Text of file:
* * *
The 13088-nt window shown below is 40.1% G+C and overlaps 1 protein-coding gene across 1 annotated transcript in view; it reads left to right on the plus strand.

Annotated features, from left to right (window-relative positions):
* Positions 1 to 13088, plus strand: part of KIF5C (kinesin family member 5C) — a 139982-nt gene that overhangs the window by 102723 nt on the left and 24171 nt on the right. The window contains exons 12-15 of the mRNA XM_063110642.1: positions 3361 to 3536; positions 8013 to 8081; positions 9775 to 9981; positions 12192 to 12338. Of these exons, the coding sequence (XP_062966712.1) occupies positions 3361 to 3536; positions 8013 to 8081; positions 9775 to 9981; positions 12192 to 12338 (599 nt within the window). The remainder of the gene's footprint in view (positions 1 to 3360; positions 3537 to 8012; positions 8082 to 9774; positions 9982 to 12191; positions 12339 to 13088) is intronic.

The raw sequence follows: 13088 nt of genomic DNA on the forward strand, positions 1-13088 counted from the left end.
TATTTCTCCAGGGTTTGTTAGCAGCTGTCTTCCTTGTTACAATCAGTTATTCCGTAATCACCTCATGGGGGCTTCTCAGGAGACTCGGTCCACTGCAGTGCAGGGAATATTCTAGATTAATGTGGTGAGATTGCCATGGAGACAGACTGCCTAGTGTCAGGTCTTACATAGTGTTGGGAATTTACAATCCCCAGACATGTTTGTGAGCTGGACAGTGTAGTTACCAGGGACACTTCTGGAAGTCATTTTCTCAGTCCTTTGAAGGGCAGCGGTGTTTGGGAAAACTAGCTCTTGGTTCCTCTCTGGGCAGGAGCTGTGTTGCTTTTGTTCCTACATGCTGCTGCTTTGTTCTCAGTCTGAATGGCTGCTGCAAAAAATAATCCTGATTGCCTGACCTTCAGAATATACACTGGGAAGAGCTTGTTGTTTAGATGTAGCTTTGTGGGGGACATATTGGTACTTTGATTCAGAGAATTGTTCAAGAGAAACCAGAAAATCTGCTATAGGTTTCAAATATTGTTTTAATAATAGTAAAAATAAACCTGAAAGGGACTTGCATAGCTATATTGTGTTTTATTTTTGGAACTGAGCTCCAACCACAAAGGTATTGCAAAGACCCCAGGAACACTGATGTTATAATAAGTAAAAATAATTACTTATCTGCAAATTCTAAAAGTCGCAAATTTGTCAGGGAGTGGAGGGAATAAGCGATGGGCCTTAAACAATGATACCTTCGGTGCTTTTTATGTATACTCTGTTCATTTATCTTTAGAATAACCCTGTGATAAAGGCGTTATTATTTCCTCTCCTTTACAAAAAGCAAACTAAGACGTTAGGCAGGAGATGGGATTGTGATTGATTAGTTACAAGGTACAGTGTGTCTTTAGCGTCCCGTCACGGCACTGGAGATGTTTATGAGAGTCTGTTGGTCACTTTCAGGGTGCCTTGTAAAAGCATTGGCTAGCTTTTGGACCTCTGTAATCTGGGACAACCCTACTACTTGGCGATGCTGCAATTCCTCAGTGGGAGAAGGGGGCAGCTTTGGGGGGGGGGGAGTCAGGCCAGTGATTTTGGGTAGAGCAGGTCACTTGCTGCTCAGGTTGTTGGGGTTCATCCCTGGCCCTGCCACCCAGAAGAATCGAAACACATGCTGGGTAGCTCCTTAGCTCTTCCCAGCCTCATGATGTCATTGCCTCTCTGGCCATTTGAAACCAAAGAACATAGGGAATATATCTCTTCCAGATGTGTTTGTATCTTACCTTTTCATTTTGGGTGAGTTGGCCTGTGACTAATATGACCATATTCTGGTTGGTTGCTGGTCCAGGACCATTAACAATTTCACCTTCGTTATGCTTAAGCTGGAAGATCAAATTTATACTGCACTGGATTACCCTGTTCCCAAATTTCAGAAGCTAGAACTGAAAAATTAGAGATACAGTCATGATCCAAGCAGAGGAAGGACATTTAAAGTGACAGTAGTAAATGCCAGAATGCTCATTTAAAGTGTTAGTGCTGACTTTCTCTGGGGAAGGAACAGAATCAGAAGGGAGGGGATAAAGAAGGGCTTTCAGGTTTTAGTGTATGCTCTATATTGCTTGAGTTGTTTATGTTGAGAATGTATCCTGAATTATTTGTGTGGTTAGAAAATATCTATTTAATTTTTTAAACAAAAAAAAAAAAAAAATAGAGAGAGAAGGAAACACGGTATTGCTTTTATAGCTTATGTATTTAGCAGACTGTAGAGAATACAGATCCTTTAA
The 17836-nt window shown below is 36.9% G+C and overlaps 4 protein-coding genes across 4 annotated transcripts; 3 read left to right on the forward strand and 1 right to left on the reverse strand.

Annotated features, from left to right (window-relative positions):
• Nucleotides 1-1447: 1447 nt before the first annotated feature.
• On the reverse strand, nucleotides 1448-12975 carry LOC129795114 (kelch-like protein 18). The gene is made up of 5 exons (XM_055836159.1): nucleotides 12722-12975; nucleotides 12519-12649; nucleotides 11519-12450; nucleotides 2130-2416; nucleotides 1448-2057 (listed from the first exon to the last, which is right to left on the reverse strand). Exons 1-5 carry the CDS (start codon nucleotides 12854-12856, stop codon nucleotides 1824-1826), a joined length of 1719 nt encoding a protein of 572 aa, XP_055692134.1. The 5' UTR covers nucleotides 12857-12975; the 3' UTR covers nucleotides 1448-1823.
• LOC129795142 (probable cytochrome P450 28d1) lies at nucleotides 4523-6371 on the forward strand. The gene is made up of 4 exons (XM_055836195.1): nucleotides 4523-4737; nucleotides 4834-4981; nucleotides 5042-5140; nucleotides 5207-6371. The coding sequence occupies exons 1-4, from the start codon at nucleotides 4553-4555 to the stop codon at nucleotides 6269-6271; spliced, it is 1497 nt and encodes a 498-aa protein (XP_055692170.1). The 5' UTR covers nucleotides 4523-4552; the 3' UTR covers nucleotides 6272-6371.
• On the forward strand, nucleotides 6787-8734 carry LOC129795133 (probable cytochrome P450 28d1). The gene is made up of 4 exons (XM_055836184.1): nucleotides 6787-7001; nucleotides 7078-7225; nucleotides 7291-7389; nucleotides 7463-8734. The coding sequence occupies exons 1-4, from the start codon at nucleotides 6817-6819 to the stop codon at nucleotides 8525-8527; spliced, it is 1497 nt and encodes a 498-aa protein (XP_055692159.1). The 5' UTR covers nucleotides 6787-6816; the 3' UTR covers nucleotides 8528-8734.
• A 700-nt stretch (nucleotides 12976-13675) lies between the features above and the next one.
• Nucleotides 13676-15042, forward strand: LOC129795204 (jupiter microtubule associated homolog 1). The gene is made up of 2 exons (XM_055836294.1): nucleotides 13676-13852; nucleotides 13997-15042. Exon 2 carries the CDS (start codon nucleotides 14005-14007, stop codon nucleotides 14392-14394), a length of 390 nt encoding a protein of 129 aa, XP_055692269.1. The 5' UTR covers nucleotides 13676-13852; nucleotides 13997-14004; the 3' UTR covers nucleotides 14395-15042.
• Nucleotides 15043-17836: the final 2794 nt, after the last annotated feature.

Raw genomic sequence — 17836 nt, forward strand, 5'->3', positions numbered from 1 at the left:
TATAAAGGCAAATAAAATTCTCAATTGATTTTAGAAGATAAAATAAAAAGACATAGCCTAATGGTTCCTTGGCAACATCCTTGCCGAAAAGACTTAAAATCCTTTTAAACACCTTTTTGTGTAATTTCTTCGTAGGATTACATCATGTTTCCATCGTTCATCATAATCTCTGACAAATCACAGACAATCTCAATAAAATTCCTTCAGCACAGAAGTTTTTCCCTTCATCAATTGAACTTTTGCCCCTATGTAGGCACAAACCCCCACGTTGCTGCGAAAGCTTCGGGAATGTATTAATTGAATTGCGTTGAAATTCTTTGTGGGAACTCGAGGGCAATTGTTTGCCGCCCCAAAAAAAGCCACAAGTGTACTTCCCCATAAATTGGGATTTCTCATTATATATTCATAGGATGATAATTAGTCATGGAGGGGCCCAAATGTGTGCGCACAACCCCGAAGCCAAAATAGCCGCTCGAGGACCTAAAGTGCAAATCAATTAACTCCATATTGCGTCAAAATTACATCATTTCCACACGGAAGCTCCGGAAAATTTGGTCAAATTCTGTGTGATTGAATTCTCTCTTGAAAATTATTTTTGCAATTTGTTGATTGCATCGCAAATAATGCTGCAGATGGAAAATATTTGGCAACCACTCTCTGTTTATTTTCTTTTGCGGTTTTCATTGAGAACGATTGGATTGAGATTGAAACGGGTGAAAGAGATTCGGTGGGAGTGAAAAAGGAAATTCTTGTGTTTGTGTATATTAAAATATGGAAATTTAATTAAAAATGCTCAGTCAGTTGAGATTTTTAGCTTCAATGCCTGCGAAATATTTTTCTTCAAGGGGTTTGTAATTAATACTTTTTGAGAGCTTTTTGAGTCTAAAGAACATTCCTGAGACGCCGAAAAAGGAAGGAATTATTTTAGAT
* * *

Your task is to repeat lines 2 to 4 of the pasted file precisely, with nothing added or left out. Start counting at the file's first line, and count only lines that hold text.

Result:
Annotated features, from left to right (window-relative positions):
* Positions 1 to 13088, plus strand: part of KIF5C (kinesin family member 5C) — a 139982-nt gene that overhangs the window by 102723 nt on the left and 24171 nt on the right. The window contains exons 12-15 of the mRNA XM_063110642.1: positions 3361 to 3536; positions 8013 to 8081; positions 9775 to 9981; positions 12192 to 12338. Of these exons, the coding sequence (XP_062966712.1) occupies positions 3361 to 3536; positions 8013 to 8081; positions 9775 to 9981; positions 12192 to 12338 (599 nt within the window). The remainder of the gene's footprint in view (positions 1 to 3360; positions 3537 to 8012; positions 8082 to 9774; positions 9982 to 12191; positions 12339 to 13088) is intronic.

The raw sequence follows: 13088 nt of genomic DNA on the forward strand, positions 1-13088 counted from the left end.